Tuesday, March 14, 2017

Chronic pain, choice and the West Coast League of Lady Wrestlers.

*This personal essay is a guest post by a good friend of mine, c.*

Chronic pain, choice and the West Coast League of Lady Wrestlers

“I was surprised at how mobile you were given how you talk about your body”. Over the weekend I wrestled in the Garden City Smack Down with the West Coast League of Lady Wrestlers. I got on stage, swung a foam bat around, got picked up, got beat up, snarled, kicked, and screamed. It felt amazing.

When a loved one made that comment to me the morning after the match, I felt defensive. Did the physicality of my performance somehow mean that I was no longer living with chronic pain and the accompanying fear of re-injury? I felt like mobility was being prized above the fact that I was actually really strategic and smart about the moves I chose; practicing for hours at home how I could fall in staggered steps to reduce the impact on my body while still putting on an entertaining show; how I designed my character to have a bat in order to give her upper body more strength since I can’t punch, pick up, or push my opponent; and how we were so selective of the types of upper body impact we had in our match. But most of all, the comment, and so many other comments I hear regularly, underline the fact that living with invisible chronic pain is a constant battle of reaffirming my personal boundaries and having to justify the choices I make about my body.

Having a space in the ring to perform strength and physical power felt so damn good. These are two things I have not felt for a few years since I was injured. Embodying my character and throwing down with my (amazing) wrestling partner was a risk I wanted to take. It’s my choice to decide if, when and how I want to risk hurting my body, as it should be for everyone. But because I choose to risk pain today, it doesn’t mean my disability has disappeared. And it doesn’t mean I am open to being questioned about the decisions I make with my body. When I ask for help, or say no, it’s because I am choosing to conserve the little energy I have left, because I don’t have the capacity to deal with the physical and emotional pain at that moment. And if I choose to risk it, that is for me alone to decide.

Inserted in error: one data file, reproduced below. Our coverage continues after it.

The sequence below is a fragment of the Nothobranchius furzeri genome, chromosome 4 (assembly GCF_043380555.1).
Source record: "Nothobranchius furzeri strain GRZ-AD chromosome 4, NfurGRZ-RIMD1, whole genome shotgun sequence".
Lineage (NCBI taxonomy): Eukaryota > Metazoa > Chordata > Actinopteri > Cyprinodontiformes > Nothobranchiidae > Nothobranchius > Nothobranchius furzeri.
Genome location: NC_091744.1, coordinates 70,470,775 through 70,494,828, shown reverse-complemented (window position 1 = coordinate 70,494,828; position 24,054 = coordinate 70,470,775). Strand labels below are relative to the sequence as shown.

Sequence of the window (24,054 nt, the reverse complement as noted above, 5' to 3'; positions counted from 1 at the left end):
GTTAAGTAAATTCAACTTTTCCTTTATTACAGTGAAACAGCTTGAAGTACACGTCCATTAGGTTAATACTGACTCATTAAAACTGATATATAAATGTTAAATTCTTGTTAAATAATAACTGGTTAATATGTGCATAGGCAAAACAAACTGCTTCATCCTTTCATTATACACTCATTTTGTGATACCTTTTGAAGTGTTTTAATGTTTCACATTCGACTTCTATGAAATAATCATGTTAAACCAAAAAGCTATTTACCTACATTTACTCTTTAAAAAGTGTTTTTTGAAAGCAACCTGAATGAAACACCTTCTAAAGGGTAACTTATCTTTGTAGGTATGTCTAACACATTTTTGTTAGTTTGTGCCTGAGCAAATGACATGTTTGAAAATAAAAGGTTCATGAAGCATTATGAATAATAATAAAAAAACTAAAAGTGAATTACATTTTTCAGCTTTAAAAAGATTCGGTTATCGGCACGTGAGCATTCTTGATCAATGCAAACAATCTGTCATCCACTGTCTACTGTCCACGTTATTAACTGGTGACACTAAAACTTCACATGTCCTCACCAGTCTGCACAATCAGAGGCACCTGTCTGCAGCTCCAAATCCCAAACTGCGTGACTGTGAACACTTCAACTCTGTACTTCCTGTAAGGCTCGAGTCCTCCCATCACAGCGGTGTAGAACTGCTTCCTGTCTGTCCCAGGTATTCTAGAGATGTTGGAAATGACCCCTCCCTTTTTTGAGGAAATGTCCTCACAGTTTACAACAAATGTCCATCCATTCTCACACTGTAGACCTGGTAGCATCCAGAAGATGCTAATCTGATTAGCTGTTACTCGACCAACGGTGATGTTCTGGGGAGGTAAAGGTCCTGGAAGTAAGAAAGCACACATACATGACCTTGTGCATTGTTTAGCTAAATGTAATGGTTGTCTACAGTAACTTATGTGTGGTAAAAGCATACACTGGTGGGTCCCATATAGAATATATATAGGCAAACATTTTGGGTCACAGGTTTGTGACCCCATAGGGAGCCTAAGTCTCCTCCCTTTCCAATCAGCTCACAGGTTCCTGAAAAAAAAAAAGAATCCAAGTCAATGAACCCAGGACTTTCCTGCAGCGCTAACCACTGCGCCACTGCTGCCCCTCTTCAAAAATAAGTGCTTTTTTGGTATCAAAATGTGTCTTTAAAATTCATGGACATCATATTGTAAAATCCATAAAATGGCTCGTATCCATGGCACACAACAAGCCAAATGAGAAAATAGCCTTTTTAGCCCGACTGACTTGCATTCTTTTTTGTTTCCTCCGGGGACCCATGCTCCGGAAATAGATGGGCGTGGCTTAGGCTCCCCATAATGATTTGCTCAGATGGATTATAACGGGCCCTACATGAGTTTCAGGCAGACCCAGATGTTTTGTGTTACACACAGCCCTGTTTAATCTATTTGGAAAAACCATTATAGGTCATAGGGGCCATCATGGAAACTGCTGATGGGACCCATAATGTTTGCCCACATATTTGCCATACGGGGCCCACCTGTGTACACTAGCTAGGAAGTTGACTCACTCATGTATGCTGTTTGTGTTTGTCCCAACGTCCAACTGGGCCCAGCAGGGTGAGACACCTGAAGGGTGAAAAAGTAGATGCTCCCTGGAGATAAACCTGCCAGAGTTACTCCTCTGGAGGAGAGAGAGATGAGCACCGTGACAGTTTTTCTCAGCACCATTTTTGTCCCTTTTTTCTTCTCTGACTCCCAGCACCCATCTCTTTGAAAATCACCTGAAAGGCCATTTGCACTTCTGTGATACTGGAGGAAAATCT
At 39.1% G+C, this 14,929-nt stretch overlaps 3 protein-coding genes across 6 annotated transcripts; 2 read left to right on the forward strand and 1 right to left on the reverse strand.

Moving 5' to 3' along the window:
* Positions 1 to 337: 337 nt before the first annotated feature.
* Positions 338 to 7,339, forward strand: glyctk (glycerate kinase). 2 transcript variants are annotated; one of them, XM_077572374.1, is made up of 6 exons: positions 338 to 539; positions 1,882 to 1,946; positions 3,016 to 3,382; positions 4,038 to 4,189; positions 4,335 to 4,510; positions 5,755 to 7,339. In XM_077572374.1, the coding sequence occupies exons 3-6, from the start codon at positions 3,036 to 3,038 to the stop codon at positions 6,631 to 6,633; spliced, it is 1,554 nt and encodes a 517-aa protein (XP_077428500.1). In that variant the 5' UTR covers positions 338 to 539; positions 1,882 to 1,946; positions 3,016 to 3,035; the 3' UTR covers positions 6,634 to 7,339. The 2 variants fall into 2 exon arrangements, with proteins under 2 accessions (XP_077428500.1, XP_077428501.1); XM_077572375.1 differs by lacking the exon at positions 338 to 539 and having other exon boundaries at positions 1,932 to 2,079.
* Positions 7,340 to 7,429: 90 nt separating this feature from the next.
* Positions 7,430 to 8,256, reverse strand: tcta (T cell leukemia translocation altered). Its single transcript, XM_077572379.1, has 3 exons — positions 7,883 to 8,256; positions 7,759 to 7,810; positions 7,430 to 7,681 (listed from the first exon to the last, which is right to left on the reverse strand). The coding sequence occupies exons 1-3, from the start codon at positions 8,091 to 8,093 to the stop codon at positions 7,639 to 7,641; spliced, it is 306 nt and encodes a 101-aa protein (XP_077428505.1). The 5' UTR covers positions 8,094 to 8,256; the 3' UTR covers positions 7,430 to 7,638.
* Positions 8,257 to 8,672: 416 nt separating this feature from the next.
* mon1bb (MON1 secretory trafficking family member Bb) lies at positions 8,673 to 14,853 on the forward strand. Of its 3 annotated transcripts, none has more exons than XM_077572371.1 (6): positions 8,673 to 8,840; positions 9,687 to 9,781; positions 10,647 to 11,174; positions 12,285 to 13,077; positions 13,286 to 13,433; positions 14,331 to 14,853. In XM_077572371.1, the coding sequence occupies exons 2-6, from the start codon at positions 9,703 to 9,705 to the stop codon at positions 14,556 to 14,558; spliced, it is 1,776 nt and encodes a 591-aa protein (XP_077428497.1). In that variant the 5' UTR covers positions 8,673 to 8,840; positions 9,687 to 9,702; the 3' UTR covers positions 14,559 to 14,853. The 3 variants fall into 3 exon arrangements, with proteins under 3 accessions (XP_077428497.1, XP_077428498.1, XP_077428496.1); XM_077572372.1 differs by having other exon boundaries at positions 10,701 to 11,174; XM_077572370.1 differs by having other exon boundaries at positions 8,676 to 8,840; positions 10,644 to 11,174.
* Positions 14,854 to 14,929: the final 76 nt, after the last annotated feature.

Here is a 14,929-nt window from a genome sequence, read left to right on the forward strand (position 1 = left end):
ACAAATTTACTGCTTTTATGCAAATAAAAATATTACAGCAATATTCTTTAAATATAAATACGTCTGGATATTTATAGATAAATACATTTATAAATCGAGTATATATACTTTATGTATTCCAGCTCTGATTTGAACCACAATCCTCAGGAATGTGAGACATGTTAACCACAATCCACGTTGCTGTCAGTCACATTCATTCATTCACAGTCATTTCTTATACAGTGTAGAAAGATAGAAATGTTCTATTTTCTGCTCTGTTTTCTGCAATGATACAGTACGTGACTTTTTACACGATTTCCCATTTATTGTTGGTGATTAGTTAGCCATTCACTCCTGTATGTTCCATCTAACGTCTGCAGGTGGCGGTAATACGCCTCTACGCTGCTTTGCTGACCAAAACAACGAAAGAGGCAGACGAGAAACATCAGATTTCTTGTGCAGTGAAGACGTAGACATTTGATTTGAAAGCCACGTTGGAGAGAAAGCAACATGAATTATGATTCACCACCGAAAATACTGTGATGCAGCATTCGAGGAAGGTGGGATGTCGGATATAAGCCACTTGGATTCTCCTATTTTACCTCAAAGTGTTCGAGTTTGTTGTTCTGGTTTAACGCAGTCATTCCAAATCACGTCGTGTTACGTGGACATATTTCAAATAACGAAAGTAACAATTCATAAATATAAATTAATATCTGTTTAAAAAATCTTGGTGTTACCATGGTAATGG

I decided to participate in the West Coast League of Lady Wrestlers about a year ago, when I saw the Velvet City Rumble. When tickets went on sale the first thing I had to check on the event listing was if there was seating. I was worried about what kind of back support the chairs had, if I would be able to sit for the whole match, if I would block the people behind me when I had to get up every twenty minutes to stretch because the pain of sitting was too much. Sitting sucked, as it always did for the first two years after the accidents but the show inspired in me things I hadn’t felt since moving to Victoria from Montreal. At that moment, I decided I would wrestle in the next year’s rumble. I even thought of my character.

In 2014, two months into moving my entire life across the country, I severed several ligaments in my spine, resulting in debilitating pain in my neck, shoulder and thoracic area. A few months after that, I got whiplash, complicating my existing injury. The resulting pain meant that simple daily tasks like lifting the kettle, a frying pan, even brushing my teeth, was so painful, that I was forced to adapt every daily task, and rely on others around me for constant help. While I was avoiding the pain, I was also losing muscle mass. While the level of pain has slowly decreased over the years with countless hours (and dollars) of therapy, I have about 30% of the strength that someone with my build would have on average. The most physically demanding part of my match was holding my 1lb foam baseball bat in my right arm and dancing with it (yeah- the visual of this may sound silly but it was really tough in the ring!).

While I will likely never be able to carry a hiking pack again (a big part of my life pre-accident), and I can’t hold my partners hand on my right side, and I am working on adapting a bicycle so I can hopefully cycle again, I also live with a ton of physical abilities, and experience and participate in able-bodied privileges every day. My pains peak and recede depending on stress, and what I choose to engage in. For a lot of things, with the help of others, I experience life in a lot of the same ways as before the accidents.

My limited strength does mean that I am constantly asking others for help and saying “No I cant do that” and often repeating, “No, I really cant do that”. When those moments happen I am overwhelmed with feelings of guilt and shame because I feel that I am not participating equally in the tasks at hand. I have to remind myself that the world is a better place when we forget about over simplified notions of equality and rather focus on how we can each use our privileges, skills, and abilities to support one another when we can (or lifting that heavy thing up for someone else because you can) so that everyone has access to participate in whatever they want, in their own way, without judgment.

Asking for help is already really fucking hard. When I ask for help picking something up, if you’re able, just do it; referencing how mobile or strong I appeared on stage (or yesterday, or the week before) is hurtful and undermining because what I am hearing is “You chose to be in pain then why cant you chose to be in pain now?”. That is not your choice, it is mine, and mine alone.

Thanks to the West Coast League of Lady Wrestlers and my wrestling partner for all the heavy lifting and reminding me of the other parts of me that are really strong. 

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